*******  Today in Black History –  October 24, 2014  *******   

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1892 - 25,000 African American workers strikee in New Orleans,

        Louisiana.  This is the first major job stoppage in U.S.

        labor history by African Americans.


1923 - The U.S. Department of Labor issues a report stating that

        approximately 500,000 African Americans had left the South

        in the preceding twelve months.


1935 - Langston Hughes's play "Mulatto&qquot; opens on Broadway.  It will

        have the longest run of any play by an African American

        until Lorraine Hansberry's "A Raisin in the Sun."


1935 - Italy invades Ethiopia. African Americcans hold mass meetings

        of protest and raise funds for the Ethiopian defenders.


1936 - The Boston Chronicle blasts the soon-tto-be-released movie

        "The Big Broadcast" of 1937 for featuring a white pianist

        who appears in the movie while Teddy Wilson actually plays

        the music: "The form of racial discrimination and

        falsification of frequently duplicated by many

        whites in their daily dealings with Negroes...Negro farm

        hands and laborers in other fields of industry produce

        billions of dollars of wealth, but the white landowners and

        sweat shop operators get all the profit."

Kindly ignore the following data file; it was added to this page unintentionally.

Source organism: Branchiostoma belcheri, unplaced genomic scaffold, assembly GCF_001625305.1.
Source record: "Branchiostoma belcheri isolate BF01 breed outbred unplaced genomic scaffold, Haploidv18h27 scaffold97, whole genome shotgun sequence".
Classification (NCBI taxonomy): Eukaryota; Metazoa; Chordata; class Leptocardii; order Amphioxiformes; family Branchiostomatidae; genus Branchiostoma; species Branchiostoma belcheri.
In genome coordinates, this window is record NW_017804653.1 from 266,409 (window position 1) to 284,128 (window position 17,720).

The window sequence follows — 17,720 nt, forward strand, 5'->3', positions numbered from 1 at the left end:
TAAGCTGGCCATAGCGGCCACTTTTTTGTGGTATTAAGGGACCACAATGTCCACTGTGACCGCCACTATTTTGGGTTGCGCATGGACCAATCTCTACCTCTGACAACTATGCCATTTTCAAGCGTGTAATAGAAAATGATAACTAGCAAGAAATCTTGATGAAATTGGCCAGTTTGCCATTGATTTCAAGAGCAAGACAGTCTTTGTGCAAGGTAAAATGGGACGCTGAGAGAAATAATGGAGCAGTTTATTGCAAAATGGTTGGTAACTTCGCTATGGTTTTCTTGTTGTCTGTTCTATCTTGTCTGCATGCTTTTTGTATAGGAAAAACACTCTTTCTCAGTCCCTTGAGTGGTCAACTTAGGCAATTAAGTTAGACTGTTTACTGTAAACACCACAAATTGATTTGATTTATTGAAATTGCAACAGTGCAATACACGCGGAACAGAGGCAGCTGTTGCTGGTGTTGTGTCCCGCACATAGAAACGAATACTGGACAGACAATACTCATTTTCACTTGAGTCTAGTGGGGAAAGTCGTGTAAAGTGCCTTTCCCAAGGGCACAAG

1942 - In recognition of the influence of so--called race music,

        Billboard magazine creates its first ratings chart devoted

        to African American music, The Harlem Hit Parade.  The

        number-one record is "Take It & Git" by Andy Kirk and His

        Twelve Clouds of Joy, featuring Mary Lou Williams on piano.


1948 - Frizzel Grayy is born in Baltimore, Maryland.  Better known as

        Kweisi Mfume, an adopted African name that means "Conquering

        Son of Kings," he will be elected a congressman from

        Maryland's 7th District in 1986.   He will later leave the

        Congress to become the head of the NAACP.


1964 - Kenneth David Kuandda becomes President of Zambia as Zambia

        (Northern Rhodesia) gains independence from Great Britain.


1972 - Jack Roosevelt "Jackie" Robiinson joins the ancestors at the

        age of 53 in Stamford, Connecticut.





The source for these facts are "Encyclopedia Britannica,

"InfoBeat," "I, Too, Sing America - The African American>

Book of Days," "Before the Mayflower", "Black Firsts" and 

independent research by Rene’ A. Perry.




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Last Updated Friday, October 24, 2014